Club med

Newcomer FIRA needs to relax.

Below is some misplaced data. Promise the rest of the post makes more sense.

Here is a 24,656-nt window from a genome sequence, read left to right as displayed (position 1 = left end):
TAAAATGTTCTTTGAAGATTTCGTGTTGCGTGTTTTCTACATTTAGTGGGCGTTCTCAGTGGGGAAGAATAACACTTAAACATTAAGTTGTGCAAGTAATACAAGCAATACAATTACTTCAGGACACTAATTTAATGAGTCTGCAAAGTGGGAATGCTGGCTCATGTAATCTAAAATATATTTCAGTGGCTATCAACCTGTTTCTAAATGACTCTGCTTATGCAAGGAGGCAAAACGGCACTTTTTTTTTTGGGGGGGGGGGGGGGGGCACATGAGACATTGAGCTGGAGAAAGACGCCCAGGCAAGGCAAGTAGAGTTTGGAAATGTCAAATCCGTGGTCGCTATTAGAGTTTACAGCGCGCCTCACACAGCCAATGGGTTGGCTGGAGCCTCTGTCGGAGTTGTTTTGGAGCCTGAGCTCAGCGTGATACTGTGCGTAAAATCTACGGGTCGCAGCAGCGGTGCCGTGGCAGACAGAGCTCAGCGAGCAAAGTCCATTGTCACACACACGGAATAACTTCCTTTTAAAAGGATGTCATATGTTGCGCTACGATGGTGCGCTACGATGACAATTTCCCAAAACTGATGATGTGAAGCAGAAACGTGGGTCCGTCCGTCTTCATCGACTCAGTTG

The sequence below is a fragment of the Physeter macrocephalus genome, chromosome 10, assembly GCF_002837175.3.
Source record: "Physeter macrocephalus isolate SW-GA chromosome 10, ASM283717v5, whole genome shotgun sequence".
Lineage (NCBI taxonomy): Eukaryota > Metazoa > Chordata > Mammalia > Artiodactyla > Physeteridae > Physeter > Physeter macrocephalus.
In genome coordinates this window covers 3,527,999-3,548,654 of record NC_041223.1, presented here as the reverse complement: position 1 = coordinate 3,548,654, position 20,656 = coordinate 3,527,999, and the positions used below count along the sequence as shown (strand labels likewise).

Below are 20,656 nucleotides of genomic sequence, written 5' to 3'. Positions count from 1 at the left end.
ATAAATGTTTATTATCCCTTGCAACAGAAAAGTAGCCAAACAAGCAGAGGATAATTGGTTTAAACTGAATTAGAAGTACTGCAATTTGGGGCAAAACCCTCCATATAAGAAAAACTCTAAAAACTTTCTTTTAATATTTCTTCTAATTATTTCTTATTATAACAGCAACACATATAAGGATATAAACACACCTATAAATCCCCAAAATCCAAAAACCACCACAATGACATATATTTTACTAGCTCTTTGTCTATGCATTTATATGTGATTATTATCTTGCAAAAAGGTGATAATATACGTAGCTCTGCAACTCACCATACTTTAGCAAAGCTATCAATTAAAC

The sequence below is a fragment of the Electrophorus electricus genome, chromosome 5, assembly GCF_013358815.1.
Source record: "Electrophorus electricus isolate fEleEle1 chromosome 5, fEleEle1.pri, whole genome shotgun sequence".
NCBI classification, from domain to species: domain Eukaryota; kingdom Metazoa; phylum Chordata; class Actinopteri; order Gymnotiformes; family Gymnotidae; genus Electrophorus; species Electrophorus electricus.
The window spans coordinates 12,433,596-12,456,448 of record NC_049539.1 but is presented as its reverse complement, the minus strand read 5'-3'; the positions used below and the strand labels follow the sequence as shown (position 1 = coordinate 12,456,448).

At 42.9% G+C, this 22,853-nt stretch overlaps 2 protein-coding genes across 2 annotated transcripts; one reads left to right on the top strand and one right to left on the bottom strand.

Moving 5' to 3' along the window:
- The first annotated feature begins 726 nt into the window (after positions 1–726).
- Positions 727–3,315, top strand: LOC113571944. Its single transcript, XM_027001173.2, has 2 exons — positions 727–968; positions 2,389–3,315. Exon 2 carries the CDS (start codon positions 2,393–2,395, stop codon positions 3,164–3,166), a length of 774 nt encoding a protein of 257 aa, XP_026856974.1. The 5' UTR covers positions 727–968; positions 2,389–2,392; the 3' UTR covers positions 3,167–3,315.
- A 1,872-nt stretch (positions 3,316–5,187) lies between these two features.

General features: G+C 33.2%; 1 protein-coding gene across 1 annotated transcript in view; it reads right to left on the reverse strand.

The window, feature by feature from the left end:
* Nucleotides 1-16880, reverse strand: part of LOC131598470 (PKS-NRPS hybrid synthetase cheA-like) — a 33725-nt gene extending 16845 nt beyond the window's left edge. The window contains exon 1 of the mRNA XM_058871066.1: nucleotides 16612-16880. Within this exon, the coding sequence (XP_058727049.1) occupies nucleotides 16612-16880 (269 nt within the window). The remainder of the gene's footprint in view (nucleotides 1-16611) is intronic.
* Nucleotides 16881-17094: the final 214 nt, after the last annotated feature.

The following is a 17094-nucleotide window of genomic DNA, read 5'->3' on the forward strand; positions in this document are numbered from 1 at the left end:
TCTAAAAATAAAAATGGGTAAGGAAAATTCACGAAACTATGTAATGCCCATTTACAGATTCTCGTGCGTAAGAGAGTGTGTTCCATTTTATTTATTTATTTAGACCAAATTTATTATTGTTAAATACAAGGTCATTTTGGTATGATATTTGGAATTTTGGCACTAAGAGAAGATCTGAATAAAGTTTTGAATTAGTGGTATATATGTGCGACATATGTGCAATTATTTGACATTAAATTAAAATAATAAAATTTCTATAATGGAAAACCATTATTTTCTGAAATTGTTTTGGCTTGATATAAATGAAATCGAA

2232 Queen Anne N., 284-3472 dinner (closed Monday) "EXPERIENCE the Mediterranean," reads the slogan beneath a vivid yellow sunburst on the business cards and menu of the ambitious new restaurant FIRA on Queen Anne. Mediterranean? "The name FIRA is taken from the capital city of Santorini Island, one of the most beautiful and visually spectacular Greek Islands," explains proprietor Wade Sickler in a press release. "The Santorini Island radiates charm and warmth and it is the goal of FIRA to do the same for each and every patron." Santorini Island blew up around 1600 B.C. in the biggest volcanic catastrophe in European history; its volcano (the village of Fira is perched on the very rim) is still active. Experience the Mediterranean indeed. But the staff Sickler, owner of a money management company, has assembled—with alumni of Brasa and Campagne in charge of FIRA's kitchen—seemed less ominous than promising. FIRA is in the former digs of Buon Gusto, and the interior is Mediterranean to a T. The walls are done in a warm aged-stucco brown, and the tall wraparound windows fill the room with light even on a gray day. The menu, if not quite as pan-Mediterranean as promised by the press release ("ingredients and cooking styles from France, Greece, Italy, Spain, and Tunisia"), did suggest sunny, seaside summer fare. The "tapas plate" ($6.50) brought to mind another very Mediterranean quality: thrift. There was the plate, and on it, as promised, were "spiced nuts, roasted olives, daily cheese selection"; and they were very nice, as far as they went, which was unfortunately not far, not far at all. But we had ordered a second appetizer (always order a second appetizer), so we remained of good cheer. The second appetizer introduced a theme that proved to be recurring throughout the FIRA menu: that of the elusive primary ingredient. Grilled artichokes and fennel ($7.50) could be found in the dish bearing that name, but among the wisps of pea vine and sprinkle of cheese crisps, the slivers of same hardly rated top billing. Grilled prawns bolognese ($8.50) visibly featured prawns, for a change, and tasty they were, but something called "bread gnocchi" played a far more prominent and doughy role than their fourth billing would indicate, among vestigial quantities of house-made Italian sausage, cherry tomatoes, and caramelized onion. A main dish of pappardelle pasta with braised Niman Ranch pork ($16) was another round of hunt-the-ingredient. Do half a dozen olive-sized nuggets of anonymous gray meat, lurking under a tangle of noodles among a scatter of hard green peas and a few shreds of refreshingly bitter broccoli rabe, rate a featured place in the title? The pasta itself might have been compensation had it not been all but devoid of sauce, its strands stuck to each other in gluey, chewy intimacy. A salmon special ($21), gently cooked and simply presented, raised our spirits again. A tenderloin of veal ($22) dashed them once more. "Bacon-wrapped, braised rainbow chard and scarlet runner bean ragu, tomato fennel fondue, morel mushroom marsala sauce" was just as confused texturally as it was textually; and as far as flavor went, the bacon said it all. AT THIS POINT we began to notice that the food was growing rather tall, tall in a trendy two-years-back-in-Belltown way, tall in a way you don't expect in a homey Mediterranean spot, either on Santorini Island or on Queen Anne Hill. Even the single most successful dish we encountered, a marinated, grilled free-range chicken ($19), seemed to be longing for altitude, with the assistance of roast potatoes, grilled zucchini, and onion confit. But we reduced it to horizontality quickly enough and mopped the paprika-beer sauce down to the bare plate. Nothing on the dessert menu screamed for attention, but we persevered. The caramelized apple cake ($7) was without much apple flavor and dry despite the dollop of lavender-vanilla ice cream atop. A kind of cheese tart made with Exporateur triple-cream ($8) was bland tasting and uninteresting in texture, dominated by the strong flavor of its supposed accessories, port-poached cherries. A gooey, guilt-inducing serving of chocolate-apricot-filled, sugar-coated phyllo drenched with cr譥 anglaise ($8) rang the bell; we resolutely pushed aside the suspicion that a native of Santorini Island would have called the waiter over and asked, "What's this supposed to be?" Decent to distinctive food, attentive service, agreeable if slightly spartan surroundings; something's still missing at FIRA. Maybe it was our expectation that was at fault. When it comes to Mediterranean cuisine, the most appetizing condiment of all isn't garlic or anchovy or extra-virgin olive oil but ease, unself-consciousness. FIRA has a number of things going for it and will no doubt acquire more, but until the kitchen learns to relax—put more substance and less fuss into every dish—it's not going to be the charming, warm place it wants to be.

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